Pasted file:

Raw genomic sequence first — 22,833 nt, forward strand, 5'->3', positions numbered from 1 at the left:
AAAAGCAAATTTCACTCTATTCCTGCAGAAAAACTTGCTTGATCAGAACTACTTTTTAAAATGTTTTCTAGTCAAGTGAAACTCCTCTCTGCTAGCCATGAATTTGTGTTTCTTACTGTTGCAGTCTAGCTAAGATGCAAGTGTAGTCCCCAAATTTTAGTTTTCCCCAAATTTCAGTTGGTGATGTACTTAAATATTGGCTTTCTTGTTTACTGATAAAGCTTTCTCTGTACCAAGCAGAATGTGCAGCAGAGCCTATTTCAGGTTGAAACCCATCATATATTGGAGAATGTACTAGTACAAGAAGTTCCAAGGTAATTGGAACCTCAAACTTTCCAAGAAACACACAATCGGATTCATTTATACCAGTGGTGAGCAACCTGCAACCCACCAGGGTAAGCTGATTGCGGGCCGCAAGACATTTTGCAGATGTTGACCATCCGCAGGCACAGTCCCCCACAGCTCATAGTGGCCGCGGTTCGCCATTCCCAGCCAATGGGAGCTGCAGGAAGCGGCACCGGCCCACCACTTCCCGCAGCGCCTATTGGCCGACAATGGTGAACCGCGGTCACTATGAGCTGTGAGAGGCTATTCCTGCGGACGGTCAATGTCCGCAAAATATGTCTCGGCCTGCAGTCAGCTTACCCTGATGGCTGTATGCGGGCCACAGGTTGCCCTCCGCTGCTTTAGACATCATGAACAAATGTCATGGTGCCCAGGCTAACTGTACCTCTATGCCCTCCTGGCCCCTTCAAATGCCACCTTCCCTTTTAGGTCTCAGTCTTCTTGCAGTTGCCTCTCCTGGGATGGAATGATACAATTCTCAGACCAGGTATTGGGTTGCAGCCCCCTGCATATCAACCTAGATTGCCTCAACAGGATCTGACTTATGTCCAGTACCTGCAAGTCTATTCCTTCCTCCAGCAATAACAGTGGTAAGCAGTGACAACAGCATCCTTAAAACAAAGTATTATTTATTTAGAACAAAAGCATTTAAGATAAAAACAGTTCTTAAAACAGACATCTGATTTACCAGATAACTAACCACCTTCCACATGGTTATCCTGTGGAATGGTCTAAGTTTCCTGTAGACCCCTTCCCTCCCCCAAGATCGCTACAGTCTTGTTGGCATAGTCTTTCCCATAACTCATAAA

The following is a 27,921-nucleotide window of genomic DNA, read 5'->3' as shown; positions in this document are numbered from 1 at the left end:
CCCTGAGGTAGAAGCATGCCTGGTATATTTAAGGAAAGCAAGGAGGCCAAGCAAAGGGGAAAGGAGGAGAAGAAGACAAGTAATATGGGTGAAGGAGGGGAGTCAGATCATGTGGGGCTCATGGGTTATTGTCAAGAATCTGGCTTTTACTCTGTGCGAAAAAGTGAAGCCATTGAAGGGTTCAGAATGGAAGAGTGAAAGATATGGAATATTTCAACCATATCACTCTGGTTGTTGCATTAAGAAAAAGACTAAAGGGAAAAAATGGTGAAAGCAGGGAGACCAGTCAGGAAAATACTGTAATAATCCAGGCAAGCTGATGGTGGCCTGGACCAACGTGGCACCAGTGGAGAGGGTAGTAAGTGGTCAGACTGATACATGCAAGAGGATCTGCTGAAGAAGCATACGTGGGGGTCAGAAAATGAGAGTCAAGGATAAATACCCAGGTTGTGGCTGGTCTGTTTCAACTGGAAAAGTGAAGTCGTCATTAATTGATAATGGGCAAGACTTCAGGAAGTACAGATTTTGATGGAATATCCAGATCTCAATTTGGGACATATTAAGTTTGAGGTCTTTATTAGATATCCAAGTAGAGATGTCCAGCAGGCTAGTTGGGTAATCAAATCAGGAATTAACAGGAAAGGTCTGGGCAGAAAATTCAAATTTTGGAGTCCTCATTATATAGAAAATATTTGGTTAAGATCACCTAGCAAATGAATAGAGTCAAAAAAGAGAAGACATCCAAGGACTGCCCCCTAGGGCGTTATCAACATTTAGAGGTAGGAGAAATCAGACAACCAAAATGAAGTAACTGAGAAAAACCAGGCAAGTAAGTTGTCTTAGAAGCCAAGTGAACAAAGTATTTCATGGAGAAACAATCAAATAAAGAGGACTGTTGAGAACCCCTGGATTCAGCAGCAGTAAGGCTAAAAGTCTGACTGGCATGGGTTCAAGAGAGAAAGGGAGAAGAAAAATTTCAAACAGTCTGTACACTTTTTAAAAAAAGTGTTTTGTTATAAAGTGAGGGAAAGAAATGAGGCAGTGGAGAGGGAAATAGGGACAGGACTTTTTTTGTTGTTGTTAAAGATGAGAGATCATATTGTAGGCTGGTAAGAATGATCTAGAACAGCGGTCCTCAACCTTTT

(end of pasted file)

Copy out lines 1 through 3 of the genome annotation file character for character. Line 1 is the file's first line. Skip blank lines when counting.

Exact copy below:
Raw genomic sequence first — 22,833 nt, forward strand, 5'->3', positions numbered from 1 at the left:
AAAAGCAAATTTCACTCTATTCCTGCAGAAAAACTTGCTTGATCAGAACTACTTTTTAAAATGTTTTCTAGTCAAGTGAAACTCCTCTCTGCTAGCCATGAATTTGTGTTTCTTACTGTTGCAGTCTAGCTAAGATGCAAGTGTAGTCCCCAAATTTTAGTTTTCCCCAAATTTCAGTTGGTGATGTACTTAAATATTGGCTTTCTTGTTTACTGATAAAGCTTTCTCTGTACCAAGCAGAATGTGCAGCAGAGCCTATTTCAGGTTGAAACCCATCATATATTGGAGAATGTACTAGTACAAGAAGTTCCAAGGTAATTGGAACCTCAAACTTTCCAAGAAACACACAATCGGATTCATTTATACCAGTGGTGAGCAACCTGCAACCCACCAGGGTAAGCTGATTGCGGGCCGCAAGACATTTTGCAGATGTTGACCATCCGCAGGCACAGTCCCCCACAGCTCATAGTGGCCGCGGTTCGCCATTCCCAGCCAATGGGAGCTGCAGGAAGCGGCACCGGCCCACCACTTCCCGCAGCGCCTATTGGCCGACAATGGTGAACCGCGGTCACTATGAGCTGTGAGAGGCTATTCCTGCGGACGGTCAATGTCCGCAAAATATGTCTCGGCCTGCAGTCAGCTTACCCTGATGGCTGTATGCGGGCCACAGGTTGCCCTCCGCTGCTTTAGACATCATGAACAAATGTCATGGTGCCCAGGCTAACTGTACCTCTATGCCCTCCTGGCCCCTTCAAATGCCACCTTCCCTTTTAGGTCTCAGTCTTCTTGCAGTTGCCTCTCCTGGGATGGAATGATACAATTCTCAGACCAGGTATTGGGTTGCAGCCCCCTGCATATCAACCTAGATTGCCTCAACAGGATCTGACTTATGTCCAGTACCTGCAAGTCTATTCCTTCCTCCAGCAATAACAGTGGTAAGCAGTGACAACAGCATCCTTAAAACAAAGTATTATTTATTTAGAACAAAAGCATTTAAGATAAAAACAGTTCTTAAAACAGACATCTGATTTACCAGATAACTAACCACCTTCCACATGGTTATCCTGTGGAATGGTCTAAGTTTCCTGTAGACCCCTTCCCTCCCCCAAGATCGCTACAGTCTTGTTGGCATAGTCTTTCCCATAACTCATAAA

The following is a 27,921-nucleotide window of genomic DNA, read 5'->3' as shown; positions in this document are numbered from 1 at the left end: